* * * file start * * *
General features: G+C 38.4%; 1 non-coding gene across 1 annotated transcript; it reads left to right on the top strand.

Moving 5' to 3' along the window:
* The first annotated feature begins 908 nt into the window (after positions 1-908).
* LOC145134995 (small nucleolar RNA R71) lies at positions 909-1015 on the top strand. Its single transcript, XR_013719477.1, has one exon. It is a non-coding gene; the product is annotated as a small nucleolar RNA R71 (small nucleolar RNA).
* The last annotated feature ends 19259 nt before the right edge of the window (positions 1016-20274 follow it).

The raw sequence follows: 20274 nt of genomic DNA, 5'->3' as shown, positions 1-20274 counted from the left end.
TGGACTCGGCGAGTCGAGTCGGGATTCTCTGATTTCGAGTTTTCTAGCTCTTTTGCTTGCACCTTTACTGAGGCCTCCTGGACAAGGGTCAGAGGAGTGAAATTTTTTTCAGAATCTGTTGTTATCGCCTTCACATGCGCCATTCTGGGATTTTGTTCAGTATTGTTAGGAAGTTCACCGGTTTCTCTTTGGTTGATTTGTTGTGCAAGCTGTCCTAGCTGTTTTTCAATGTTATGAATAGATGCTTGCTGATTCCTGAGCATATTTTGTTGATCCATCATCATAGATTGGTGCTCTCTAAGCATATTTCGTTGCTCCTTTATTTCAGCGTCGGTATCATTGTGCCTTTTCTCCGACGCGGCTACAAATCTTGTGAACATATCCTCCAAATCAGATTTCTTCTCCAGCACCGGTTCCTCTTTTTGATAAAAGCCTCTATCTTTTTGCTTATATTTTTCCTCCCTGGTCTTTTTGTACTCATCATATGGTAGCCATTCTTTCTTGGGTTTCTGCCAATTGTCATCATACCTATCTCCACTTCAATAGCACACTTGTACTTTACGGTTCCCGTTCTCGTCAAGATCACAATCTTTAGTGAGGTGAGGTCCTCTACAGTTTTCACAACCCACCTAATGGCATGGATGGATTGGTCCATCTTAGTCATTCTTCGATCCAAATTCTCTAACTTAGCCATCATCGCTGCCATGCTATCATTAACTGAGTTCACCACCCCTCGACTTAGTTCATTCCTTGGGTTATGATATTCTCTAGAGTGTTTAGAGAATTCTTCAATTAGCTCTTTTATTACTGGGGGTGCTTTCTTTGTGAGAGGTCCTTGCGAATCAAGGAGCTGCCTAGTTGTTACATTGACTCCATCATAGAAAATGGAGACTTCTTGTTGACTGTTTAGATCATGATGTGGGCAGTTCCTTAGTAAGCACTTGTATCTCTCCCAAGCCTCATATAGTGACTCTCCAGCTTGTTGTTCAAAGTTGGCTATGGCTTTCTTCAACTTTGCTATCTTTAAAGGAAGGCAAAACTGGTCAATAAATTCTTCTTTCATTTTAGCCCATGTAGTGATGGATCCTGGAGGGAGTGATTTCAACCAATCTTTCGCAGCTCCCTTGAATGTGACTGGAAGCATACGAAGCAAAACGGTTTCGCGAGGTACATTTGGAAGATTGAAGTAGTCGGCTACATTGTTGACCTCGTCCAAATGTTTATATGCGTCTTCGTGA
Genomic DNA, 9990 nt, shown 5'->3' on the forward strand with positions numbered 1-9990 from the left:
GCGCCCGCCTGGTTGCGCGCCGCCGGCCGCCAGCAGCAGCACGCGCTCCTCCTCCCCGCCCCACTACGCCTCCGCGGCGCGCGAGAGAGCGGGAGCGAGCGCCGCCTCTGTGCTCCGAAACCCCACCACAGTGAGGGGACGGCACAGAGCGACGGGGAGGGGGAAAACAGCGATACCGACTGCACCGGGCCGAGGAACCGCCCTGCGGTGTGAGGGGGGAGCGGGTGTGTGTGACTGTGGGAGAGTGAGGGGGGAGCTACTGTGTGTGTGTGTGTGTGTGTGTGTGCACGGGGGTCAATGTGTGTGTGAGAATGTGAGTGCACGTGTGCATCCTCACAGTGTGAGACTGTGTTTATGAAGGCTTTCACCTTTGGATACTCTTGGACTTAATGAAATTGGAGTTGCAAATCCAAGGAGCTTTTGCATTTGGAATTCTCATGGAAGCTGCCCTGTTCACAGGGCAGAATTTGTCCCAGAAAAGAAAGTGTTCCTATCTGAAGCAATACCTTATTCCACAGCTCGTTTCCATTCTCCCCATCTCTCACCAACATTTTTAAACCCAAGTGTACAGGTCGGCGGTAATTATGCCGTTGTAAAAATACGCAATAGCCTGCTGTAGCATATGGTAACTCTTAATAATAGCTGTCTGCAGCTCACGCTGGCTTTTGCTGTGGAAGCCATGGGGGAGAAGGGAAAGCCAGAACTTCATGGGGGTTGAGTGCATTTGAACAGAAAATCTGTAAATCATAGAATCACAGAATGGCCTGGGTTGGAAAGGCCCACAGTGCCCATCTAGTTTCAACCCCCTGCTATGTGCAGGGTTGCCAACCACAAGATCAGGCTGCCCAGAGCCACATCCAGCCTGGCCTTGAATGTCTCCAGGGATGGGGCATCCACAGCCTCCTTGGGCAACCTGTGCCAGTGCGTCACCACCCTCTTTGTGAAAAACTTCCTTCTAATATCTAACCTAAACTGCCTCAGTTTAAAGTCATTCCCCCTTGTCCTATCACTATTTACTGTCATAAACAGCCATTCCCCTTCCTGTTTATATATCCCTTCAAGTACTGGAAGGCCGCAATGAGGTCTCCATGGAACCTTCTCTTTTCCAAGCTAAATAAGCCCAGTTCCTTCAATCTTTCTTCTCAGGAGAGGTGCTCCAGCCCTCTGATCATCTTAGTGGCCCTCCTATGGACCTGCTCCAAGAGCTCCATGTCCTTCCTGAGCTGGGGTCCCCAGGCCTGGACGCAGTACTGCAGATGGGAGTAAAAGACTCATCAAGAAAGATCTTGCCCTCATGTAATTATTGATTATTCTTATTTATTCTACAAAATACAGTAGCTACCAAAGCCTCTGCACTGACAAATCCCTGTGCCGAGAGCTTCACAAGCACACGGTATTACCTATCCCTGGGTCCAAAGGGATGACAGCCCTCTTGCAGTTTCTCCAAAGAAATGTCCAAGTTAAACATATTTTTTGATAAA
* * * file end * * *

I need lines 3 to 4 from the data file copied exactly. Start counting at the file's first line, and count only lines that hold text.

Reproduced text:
* The first annotated feature begins 908 nt into the window (after positions 1-908).
* LOC145134995 (small nucleolar RNA R71) lies at positions 909-1015 on the top strand. Its single transcript, XR_013719477.1, has one exon. It is a non-coding gene; the product is annotated as a small nucleolar RNA R71 (small nucleolar RNA).